I welcome the ward boundary review, however, I will not support a reduction in the representation of the downtown. Somerset ward is a complex and diverse area of the city, with local residential neighbourhoods, local businesses, an active commercial sector, tourist areas, heritage neighbourhoods, new developments, affordable and supportive housing communities, too few trees and greenspace, inadequate recreational space, and traffic and transportation challenges unique to the downtown.  

Part 5: A Bit More About You

17) Which municipal figure, alive or dead, do you admire? Why? (Limit answer to 150 words.)

I admire my predecessor, Diane Holmes. Diane fought for Ottawa’s downtown communities for decades and she did so with style and strength. From improved affordable and social housing to better planning and development and better parks and recreational programs; from services to seniors to better streetscapes; Diane made a true difference to our communities and we’re a better, more prosperous, and more equitable City as a result of her work.

18) Do you live in the ward you’re running in? Yes

18a) If not, why are you running there? (Limit answer to 150 words.) N/A

19) Tell us about any formal education, training or other credentials you think are relevant to the job of being a councillor. (Limit answer to 150 words.)

I am fortunate to have had a front-row seat in municipal politics for the past two decades.  I worked for two former City Councillors, Alex Munter (Kananta) and Diane Holmes (Somerset).  Prior to being elected in 2014, I worked for eight years as a senior advisor to the Deputy City Manager responsible for all operations at the City.  Since 2014, I have been the Councillor for Somerset Ward and have worked with many community members and organizations to bring progressive change to the ward and to the city.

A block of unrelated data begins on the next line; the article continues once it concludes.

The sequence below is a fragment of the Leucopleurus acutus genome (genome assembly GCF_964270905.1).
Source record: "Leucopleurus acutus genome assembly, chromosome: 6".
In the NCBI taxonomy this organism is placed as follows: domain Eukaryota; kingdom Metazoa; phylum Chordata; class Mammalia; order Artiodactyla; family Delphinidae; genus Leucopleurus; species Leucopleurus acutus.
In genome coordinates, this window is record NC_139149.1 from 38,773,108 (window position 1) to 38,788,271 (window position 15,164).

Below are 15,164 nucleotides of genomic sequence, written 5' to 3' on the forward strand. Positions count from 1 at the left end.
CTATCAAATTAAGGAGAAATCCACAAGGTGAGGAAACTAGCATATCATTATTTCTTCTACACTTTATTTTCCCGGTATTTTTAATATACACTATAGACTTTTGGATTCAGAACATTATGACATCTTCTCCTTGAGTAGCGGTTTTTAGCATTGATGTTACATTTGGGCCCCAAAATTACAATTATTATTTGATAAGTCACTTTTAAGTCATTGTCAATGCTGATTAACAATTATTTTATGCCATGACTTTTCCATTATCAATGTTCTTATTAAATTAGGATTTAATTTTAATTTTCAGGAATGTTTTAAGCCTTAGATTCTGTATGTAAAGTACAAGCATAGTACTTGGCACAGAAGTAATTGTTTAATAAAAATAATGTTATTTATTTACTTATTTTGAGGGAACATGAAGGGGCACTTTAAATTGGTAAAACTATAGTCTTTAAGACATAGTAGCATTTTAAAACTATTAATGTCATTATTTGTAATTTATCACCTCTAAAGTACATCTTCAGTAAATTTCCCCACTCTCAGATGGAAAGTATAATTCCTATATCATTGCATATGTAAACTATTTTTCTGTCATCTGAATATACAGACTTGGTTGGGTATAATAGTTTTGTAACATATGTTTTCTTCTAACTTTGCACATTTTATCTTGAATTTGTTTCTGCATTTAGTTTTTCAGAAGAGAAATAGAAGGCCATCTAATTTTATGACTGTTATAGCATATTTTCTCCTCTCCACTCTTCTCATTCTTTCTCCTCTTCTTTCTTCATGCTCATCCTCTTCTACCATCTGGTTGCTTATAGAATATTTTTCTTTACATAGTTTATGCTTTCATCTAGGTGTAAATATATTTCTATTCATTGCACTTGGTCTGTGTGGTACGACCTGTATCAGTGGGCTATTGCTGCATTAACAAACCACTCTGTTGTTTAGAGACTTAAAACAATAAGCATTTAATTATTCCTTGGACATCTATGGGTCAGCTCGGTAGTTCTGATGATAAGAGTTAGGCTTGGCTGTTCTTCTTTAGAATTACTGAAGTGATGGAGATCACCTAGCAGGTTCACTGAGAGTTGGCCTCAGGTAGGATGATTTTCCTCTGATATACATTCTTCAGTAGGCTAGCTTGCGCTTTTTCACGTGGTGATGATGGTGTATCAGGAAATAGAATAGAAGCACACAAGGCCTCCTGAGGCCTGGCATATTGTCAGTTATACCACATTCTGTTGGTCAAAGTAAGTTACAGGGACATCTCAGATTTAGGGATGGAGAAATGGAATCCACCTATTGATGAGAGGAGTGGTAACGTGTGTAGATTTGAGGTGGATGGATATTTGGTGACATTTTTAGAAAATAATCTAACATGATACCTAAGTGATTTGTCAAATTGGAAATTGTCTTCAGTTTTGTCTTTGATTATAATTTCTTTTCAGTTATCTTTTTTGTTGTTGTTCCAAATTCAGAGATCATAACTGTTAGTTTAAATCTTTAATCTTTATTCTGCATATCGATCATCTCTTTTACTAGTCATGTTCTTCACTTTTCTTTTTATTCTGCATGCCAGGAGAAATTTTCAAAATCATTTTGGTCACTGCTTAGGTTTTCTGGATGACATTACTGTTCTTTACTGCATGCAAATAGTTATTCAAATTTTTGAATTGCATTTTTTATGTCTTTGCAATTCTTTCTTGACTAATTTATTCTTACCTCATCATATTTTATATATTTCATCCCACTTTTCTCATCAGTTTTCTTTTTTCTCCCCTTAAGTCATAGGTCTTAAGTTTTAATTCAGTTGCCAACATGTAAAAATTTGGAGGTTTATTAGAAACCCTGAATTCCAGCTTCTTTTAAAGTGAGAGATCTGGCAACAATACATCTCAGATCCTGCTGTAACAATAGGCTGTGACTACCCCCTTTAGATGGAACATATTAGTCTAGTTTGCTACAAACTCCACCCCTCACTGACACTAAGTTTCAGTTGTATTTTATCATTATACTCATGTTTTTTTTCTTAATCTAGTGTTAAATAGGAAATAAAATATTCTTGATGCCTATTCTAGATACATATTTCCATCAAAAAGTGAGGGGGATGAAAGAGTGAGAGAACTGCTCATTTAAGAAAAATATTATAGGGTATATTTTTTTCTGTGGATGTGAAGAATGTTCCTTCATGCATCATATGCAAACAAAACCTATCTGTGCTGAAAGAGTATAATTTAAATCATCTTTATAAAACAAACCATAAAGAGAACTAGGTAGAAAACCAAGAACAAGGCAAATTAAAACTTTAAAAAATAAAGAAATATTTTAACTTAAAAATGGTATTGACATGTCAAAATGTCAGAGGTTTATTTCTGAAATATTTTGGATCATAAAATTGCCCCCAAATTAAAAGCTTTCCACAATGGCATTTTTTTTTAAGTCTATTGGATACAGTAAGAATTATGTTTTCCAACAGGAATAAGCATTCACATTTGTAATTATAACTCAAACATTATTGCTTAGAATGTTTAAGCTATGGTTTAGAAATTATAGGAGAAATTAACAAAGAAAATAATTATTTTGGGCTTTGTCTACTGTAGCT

20) If elected, what single greatest change do you hope to have made in Ottawa or in your ward, four years from now? (Limit answer to 150 words.)

If I had to choose one single change it would be a substantial increase in the number of affordable housing units, including many family size, in close proximity to transit. Housing affordability is critical to building a city that meets the needs of everyone especially those for whom the private market is out of reach.  Safe and affordable housing for singles and families is a human right that each level of government has a responsibility to meet. It is key to addressing overall poverty, addictions, mental and physical health, domestic violence and unemployment.  

Catherine McKenney